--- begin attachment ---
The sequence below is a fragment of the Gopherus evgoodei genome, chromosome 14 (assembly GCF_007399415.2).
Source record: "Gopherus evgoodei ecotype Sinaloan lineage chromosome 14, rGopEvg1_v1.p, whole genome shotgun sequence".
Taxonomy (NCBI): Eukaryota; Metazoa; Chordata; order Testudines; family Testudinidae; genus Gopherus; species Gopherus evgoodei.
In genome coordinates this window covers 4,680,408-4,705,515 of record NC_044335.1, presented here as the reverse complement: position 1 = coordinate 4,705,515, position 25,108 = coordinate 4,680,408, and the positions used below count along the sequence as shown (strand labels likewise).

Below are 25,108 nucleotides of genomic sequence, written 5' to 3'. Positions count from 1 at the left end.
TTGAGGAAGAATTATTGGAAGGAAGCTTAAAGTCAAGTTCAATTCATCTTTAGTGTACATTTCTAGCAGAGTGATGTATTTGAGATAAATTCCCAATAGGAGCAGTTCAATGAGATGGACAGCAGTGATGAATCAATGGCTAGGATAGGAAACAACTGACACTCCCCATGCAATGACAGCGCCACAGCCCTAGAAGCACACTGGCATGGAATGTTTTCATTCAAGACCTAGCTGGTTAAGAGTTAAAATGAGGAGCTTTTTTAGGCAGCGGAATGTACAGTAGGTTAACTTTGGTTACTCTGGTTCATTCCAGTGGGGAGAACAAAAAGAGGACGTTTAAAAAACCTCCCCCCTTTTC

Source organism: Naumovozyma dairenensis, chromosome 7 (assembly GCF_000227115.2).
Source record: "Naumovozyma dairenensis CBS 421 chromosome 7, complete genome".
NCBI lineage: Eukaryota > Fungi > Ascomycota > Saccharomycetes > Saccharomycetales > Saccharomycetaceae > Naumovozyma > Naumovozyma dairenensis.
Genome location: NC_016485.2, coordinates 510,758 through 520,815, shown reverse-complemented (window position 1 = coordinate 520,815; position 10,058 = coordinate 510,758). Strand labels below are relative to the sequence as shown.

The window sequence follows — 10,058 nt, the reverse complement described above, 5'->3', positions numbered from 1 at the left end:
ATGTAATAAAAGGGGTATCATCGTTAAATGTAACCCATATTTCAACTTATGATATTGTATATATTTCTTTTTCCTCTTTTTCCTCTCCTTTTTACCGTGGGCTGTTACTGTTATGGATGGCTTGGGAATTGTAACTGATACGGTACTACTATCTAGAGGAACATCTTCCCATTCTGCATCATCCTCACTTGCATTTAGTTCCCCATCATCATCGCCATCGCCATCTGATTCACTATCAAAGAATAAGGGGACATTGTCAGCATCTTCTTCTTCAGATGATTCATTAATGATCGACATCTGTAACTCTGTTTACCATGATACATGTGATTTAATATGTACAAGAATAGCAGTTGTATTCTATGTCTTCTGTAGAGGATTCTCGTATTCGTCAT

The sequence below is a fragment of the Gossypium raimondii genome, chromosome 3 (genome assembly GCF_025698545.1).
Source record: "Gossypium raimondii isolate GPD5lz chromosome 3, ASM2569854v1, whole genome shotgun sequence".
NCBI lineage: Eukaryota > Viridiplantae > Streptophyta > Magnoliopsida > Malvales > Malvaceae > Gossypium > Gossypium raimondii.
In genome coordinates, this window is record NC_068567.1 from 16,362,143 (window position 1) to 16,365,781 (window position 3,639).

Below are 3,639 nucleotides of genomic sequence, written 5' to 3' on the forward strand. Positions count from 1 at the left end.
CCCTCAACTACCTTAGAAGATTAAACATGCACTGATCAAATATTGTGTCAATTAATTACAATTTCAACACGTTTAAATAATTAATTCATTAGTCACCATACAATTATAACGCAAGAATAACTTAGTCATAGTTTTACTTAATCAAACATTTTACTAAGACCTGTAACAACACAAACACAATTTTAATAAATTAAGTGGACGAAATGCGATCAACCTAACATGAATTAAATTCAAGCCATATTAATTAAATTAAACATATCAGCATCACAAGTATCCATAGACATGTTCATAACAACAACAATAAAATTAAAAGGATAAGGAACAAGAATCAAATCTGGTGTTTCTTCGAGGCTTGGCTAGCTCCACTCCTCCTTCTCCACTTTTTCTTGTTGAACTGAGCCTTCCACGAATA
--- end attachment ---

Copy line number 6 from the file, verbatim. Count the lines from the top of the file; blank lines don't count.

TTGAGGAAGAATTATTGGAAGGAAGCTTAAAGTCAAGTTCAATTCATCTTTAGTGTACATTTCTAGCAGAGTGATGTATTTGAGATAAATTCCCAATAGGAGCAGTTCAATGAGATGGACAGCAGTGATGAATCAATGGCTAGGATAGGAAACAACTGACACTCCCCATGCAATGACAGCGCCACAGCCCTAGAAGCACACTGGCATGGAATGTTTTCATTCAAGACCTAGCTGGTTAAGAGTTAAAATGAGGAGCTTTTTTAGGCAGCGGAATGTACAGTAGGTTAACTTTGGTTACTCTGGTTCATTCCAGTGGGGAGAACAAAAAGAGGACGTTTAAAAAACCTCCCCCCTTTTC